Elk plan faces limitations following passage of ag bill

St. Paul — An agriculture policy bill that included legislation that would likely slam the brakes on the Minnesota DNR’s proposal to expand one of the three elk herds in northwestern Minnesota was passed, via conference committee, near the end of the session last Sunday night.

The bill included a provision that would give the commissioner of the state Department of Agriculture some oversight of the state’s management of wild elk.

News of the passage of the bill, which as of Outdoor News press time still required the signature of Gov. Mark Dayton to be enacted, rankled advocates of expanding the Lancaster-area herd, while is pleased some agriculture interests in that area who have long derided elk regarding associated crop damage.

The Minnesota DNR had been in the process of updating its elk-management plan, but put that process on hold upon finding out the legislation was in the works, said Bob Meier, an assistant DNR commissioner. The plan was expected to be finalized as early as mid-March.

“We are very concerned about what (the legislation) does,” Meier said, noting that the DNR had gone to lengths to work with area farmers to come up with solutions to their concerns. 

“But to come up with this language in the late hours is very problematic,” Meier said. “They took game and fish law and put it into an agricultural policy bill.”

Meier said Dayton can’t line-item veto that portion of the bill. He remained hopeful that it wouldn’t become law, mentioning the possibility that it could be addressed if there is a special session.

The language says the DNR commissioner can’t increase the size of the elk herd “unless the commissioner of agriculture verifies that crop and fence damages paid … have not increased for at least two years.”

It also calls for a joint public meeting with the commissioners of both departments to be held in any area where there are plans to increase the herd. That meeting must be held at least 60 days prior to implementing a plan, and the commissioners must present evidence that crop and fence damages haven’t increased in the prior two years, according to the legislation.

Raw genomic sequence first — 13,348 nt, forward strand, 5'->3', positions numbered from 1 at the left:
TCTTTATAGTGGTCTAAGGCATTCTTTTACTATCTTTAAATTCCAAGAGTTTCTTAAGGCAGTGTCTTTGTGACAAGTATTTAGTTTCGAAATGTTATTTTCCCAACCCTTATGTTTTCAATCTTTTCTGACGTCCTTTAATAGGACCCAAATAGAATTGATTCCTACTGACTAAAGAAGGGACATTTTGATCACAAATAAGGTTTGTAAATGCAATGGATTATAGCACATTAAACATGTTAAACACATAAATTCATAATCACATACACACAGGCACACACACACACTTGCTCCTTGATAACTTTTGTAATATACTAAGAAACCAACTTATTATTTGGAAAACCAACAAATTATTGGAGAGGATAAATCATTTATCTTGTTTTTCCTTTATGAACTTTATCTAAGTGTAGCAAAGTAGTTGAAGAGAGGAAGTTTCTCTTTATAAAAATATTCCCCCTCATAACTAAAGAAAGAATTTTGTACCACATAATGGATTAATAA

A phone message left with the bill’s House author Rep. Dan Fabian, R-Roseau, was not returned, nor was one left with the bill’s Senate author, LeRoy Stumpf, DFL-Plummer.

John Williams, the DNR’s regional wildlife manager for northwestern Minnesota, declined to comment on the bill.

Patrick McMullen, the Minnesota-based regional director for the Rocky Mountain Elk Foundation, declined to comment publicly on the legislation.

Fabian held a meeting in early March that was attended by farmers opposed to elk, said Roland Larter, a retired doctor in the Caribou area who has led the push for an expanded Lancaster herd.

“It was an unruly mob there,” Larter said. “Fabian got the wrong picture of the whole thing. There is a vociferous minority that you couldn’t please no matter what. It’s just a frustrating situation to deal with.”

Thom Peterson, government relations director for the Minnesota Farmers Union, which supported Fabian’s bill, said the bill matched up with concerns he’s heard from farmers in both Kittson and Marshall counties. His group held the March meeting in Hallock.

“We are committed to working with the DNR,” Petersen said. “We feel the DNR needs to continue to work with us. We don’t want to eliminate elk, but we need to continue to work together.”

Petersen said none of its members in the elk range are in favor of increasing the elk herd.

“The farmers aren’t comfortable with the DNR managing the herd they have now,” he said. “Proving your loss (in depredation complaints) can be difficult.”

Petersen said it is appropriate for the ag commissioner to have a role in elk management because of the damage the animals can do to farm crops. 

Larter said he didn’t agree with Petersen’s points, saying that those opposing elk represent a minority of farmers.

Farmers and ranchers made up about a third of the DNR’s citizen working group that helped shape the department’s elk management plan revision, last meeting last fall, said Larter, who was a member of the group, as well. 

The group agreed to expand the Lancaster herd from 50 to 70 elk through the end of the decade. It also included different measures to prevent property damage caused by elk.

“The ranchers had ample representation,” Larter said. “We had arrived at a compromise before (Fabian’s meeting). We had arrived at a consensus, but now we have to backtrack.”

Larter, adding the plan also had the blessing of county commissioners, said it was inappropriate for the ag commissioner to have such a role in wildlife management.

“Does the DNR dictate the agricultural policy in the state?” he asked, rhetorically.

Larter said the minority of farmers that oppose elk are generally just opposed to the DNR, and anything the agency proposes.

“There was a guy that stood up at the meeting who said to shoot every one of them,” Larter said.

While Larter said that most of the area farmers are OK with what he called modest expansion plans, some of the opposition has abused the state Department of Ag’s depredation program, which pays out claims to farmers who have sustained losses from elk and wolves.

“This is taxpayer money that has been set aside to nullify their losses,” Larter said. “It’s not to make them a fortune.”

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